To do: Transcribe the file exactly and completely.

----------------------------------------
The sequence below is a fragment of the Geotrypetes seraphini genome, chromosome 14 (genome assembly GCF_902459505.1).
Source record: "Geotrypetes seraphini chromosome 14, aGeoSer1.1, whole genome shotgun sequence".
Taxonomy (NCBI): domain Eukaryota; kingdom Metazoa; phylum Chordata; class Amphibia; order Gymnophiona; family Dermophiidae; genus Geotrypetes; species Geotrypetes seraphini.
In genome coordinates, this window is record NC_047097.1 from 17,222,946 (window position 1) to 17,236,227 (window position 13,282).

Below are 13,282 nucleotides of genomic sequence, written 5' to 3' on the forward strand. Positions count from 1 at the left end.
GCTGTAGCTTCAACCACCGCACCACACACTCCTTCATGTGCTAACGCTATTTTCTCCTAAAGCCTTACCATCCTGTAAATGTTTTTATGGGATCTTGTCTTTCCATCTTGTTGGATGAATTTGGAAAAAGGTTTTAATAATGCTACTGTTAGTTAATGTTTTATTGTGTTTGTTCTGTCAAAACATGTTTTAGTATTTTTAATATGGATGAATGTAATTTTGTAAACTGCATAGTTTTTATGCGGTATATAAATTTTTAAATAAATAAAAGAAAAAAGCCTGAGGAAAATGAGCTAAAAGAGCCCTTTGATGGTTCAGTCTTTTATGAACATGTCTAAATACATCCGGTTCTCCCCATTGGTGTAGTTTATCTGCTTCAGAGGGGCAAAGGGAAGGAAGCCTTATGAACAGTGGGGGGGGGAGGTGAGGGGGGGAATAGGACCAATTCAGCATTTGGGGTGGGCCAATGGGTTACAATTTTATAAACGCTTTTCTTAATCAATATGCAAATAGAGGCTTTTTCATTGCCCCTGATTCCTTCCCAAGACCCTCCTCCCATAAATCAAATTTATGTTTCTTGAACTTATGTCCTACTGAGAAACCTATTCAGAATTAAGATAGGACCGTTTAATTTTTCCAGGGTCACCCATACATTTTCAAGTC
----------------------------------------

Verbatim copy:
The sequence below is a fragment of the Geotrypetes seraphini genome, chromosome 14 (genome assembly GCF_902459505.1).
Source record: "Geotrypetes seraphini chromosome 14, aGeoSer1.1, whole genome shotgun sequence".
Taxonomy (NCBI): domain Eukaryota; kingdom Metazoa; phylum Chordata; class Amphibia; order Gymnophiona; family Dermophiidae; genus Geotrypetes; species Geotrypetes seraphini.
In genome coordinates, this window is record NC_047097.1 from 17,222,946 (window position 1) to 17,236,227 (window position 13,282).

Below are 13,282 nucleotides of genomic sequence, written 5' to 3' on the forward strand. Positions count from 1 at the left end.
GCTGTAGCTTCAACCACCGCACCACACACTCCTTCATGTGCTAACGCTATTTTCTCCTAAAGCCTTACCATCCTGTAAATGTTTTTATGGGATCTTGTCTTTCCATCTTGTTGGATGAATTTGGAAAAAGGTTTTAATAATGCTACTGTTAGTTAATGTTTTATTGTGTTTGTTCTGTCAAAACATGTTTTAGTATTTTTAATATGGATGAATGTAATTTTGTAAACTGCATAGTTTTTATGCGGTATATAAATTTTTAAATAAATAAAAGAAAAAAGCCTGAGGAAAATGAGCTAAAAGAGCCCTTTGATGGTTCAGTCTTTTATGAACATGTCTAAATACATCCGGTTCTCCCCATTGGTGTAGTTTATCTGCTTCAGAGGGGCAAAGGGAAGGAAGCCTTATGAACAGTGGGGGGGGGAGGTGAGGGGGGGAATAGGACCAATTCAGCATTTGGGGTGGGCCAATGGGTTACAATTTTATAAACGCTTTTCTTAATCAATATGCAAATAGAGGCTTTTTCATTGCCCCTGATTCCTTCCCAAGACCCTCCTCCCATAAATCAAATTTATGTTTCTTGAACTTATGTCCTACTGAGAAACCTATTCAGAATTAAGATAGGACCGTTTAATTTTTCCAGGGTCACCCATACATTTTCAAGTC